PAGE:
This was to give readers a correct understanding of the events that took place in Croatia, Bosnia and Herzegovina, and The Republic of Srpska. The comics showed readers about what was evil, and who was good. In Bosnian and Croatian comics, Serbs were represented as the evil ones. And in Croatian Serbs graphic novels evil is represented as Croats. All superheroes are noble, honest, and just warriors who do not lose in battles with the enemy. This was one of the key messages of propaganda. The defenders of the Homeland will definitely win, so ex-Yugoslav superheroes are synonymous with victory and heroism. Propaganda graphic novels were published by the government or the army. The first issue of Bosman was printed by the non-governmental charity Merhamet, several Bosnian companies, and the

Army of the Republic of BiH. Knindže are Vitezovi Srpske Krajine was printed with the financial support of the government newspaper Politika (Belgrade, Serbia), and SuperHrvoje was published by the newspaper Slobodna Dalmacija (Split, the publication until 1992 was state, and then became private, retaining a nationalist orientation).

Thus, comics were a simple and, at the same time, effective tool for propaganda and ideological treatment of the population. Understanding the enemies of their homeland was ingrained in the minds of children and adolescents during the war. Graphic novels helped army soldiers maintain an appropriate level of patriotism and devotion to the state for which they fought.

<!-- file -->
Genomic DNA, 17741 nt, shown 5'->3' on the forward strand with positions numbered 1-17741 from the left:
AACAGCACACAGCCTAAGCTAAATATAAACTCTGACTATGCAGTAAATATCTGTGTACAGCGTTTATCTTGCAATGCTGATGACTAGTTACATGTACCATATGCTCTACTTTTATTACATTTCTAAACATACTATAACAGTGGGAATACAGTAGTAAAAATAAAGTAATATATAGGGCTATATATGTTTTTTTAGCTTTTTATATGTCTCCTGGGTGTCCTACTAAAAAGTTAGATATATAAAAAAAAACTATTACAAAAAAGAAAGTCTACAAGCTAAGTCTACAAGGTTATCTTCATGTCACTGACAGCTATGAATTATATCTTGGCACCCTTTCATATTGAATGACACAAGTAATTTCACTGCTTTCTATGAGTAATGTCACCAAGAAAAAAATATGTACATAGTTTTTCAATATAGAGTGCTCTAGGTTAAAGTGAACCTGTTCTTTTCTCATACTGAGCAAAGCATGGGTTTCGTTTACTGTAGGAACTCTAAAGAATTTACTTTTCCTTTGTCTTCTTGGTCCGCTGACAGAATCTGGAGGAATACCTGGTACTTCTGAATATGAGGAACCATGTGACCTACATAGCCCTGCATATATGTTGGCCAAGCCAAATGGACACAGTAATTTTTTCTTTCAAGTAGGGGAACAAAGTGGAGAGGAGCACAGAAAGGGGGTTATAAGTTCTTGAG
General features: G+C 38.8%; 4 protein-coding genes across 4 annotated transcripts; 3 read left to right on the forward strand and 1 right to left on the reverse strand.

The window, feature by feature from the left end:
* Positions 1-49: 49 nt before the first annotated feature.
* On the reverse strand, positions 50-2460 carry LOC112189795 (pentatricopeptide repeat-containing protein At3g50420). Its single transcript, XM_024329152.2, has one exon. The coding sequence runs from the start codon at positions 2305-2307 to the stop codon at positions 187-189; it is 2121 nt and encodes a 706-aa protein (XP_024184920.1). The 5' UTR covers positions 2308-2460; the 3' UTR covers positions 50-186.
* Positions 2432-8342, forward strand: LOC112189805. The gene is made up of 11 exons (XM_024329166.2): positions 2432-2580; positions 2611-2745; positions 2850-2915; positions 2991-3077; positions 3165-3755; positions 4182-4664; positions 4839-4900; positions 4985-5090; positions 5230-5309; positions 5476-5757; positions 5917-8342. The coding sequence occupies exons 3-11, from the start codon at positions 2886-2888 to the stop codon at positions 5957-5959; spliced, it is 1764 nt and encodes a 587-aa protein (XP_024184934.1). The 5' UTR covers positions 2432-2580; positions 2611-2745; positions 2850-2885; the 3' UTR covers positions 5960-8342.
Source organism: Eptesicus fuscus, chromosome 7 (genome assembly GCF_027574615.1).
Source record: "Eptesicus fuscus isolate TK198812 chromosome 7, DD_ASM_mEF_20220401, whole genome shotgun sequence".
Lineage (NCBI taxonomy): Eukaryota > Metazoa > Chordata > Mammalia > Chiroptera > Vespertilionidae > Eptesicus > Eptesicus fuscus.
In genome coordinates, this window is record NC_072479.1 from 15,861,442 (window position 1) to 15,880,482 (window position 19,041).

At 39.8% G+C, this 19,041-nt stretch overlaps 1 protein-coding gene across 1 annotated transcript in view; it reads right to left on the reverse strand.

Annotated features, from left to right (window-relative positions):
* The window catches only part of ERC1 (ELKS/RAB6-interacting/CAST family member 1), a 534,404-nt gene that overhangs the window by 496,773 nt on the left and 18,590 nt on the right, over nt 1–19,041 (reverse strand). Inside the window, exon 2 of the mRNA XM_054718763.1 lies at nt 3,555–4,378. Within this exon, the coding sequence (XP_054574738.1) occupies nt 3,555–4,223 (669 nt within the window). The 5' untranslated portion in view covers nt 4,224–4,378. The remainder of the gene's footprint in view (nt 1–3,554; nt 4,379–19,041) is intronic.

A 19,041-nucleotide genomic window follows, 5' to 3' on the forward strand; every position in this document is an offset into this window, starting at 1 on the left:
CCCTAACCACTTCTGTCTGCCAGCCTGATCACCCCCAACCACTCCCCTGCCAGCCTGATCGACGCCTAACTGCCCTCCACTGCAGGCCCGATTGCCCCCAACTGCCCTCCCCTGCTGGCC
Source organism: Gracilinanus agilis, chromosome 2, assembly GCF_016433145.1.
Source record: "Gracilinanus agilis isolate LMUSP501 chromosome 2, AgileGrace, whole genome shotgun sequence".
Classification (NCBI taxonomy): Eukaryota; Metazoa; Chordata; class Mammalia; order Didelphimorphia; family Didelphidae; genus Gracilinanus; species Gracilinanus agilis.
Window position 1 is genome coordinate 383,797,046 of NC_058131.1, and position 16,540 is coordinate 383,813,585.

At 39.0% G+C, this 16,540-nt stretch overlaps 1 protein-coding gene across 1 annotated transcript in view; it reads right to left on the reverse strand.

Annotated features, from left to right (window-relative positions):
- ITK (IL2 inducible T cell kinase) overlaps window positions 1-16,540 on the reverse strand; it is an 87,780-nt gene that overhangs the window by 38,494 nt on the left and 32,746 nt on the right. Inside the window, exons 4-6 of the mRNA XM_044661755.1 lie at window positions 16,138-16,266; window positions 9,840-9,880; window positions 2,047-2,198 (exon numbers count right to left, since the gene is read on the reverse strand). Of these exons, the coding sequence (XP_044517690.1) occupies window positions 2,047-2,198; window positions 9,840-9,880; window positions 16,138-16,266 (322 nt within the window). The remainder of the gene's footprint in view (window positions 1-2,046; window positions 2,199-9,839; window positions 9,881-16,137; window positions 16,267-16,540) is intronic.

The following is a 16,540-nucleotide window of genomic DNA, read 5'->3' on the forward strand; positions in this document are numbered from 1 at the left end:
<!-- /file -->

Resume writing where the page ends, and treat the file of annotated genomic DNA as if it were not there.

SuperHrvoje (lipanj 1992), broj 1, izdavač Slobodna Dalmacija, Split, 94 str.

Bosman (oktobar 1994), Prvi BiH crtani strip, broj 1, Patriotska liga Bosne i Hercegovine, Sarajevo, 40 str.

Knindže –  Vitezovi Srpske Krajine (1991), broj 2, Politika, Beograd, 31 str.

Šćiponja – novi albanski superheroj koji štiti svoj narod (2012), Retrieved from https://www.nezavisne.com/kultura/vizuelna-umjetnost/Sciponja-novi-albanski-superheroj-koji-stiti-svoj-narod/144143.

Milanovilć  M.  (2015) Nacionalistički strip superheroji Balkana. Retrieved from http://kulturkokoska.rs/nacionalisticki-strip-superheroji-balkana/.